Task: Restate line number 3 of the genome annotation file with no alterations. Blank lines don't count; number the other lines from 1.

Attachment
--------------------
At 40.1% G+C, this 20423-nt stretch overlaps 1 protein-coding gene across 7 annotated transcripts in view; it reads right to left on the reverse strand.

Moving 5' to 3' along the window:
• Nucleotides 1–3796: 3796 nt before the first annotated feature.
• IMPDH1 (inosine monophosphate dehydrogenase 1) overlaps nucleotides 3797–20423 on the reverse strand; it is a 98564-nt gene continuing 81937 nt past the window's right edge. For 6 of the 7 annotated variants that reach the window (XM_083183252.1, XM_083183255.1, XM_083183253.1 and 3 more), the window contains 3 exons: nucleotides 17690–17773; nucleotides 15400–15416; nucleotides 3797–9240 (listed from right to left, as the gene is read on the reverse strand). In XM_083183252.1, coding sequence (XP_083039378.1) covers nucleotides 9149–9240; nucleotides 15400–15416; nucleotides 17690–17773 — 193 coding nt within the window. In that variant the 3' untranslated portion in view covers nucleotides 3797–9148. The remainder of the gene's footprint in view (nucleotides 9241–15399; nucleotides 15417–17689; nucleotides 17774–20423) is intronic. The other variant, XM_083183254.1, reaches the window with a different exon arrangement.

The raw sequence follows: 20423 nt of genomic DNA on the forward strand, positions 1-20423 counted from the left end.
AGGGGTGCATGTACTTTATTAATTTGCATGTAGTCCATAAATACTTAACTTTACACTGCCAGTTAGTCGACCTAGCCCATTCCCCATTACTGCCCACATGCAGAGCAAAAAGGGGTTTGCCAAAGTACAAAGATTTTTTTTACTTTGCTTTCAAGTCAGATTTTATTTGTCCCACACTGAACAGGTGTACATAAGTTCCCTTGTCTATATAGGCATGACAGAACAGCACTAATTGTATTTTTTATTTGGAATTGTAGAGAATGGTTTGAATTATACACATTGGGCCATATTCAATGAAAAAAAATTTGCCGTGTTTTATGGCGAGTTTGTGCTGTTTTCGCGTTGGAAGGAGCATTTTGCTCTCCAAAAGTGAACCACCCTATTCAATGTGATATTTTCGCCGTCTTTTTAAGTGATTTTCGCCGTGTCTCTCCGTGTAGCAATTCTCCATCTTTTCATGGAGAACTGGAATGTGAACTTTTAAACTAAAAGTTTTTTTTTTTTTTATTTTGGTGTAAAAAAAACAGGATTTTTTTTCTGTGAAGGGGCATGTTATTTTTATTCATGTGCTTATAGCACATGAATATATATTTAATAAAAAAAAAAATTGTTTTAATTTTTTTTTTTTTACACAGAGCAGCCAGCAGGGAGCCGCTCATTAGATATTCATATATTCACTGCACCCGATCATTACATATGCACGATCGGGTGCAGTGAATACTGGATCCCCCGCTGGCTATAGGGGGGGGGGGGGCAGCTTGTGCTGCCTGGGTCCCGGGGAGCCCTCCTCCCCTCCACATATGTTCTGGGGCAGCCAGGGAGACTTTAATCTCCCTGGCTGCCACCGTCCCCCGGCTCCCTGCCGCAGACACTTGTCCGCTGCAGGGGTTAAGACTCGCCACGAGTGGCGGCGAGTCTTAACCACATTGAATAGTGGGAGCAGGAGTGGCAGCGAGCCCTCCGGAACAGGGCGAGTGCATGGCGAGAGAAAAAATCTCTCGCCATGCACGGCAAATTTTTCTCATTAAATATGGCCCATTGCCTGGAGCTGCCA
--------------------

• Nucleotides 1–3796: 3796 nt before the first annotated feature.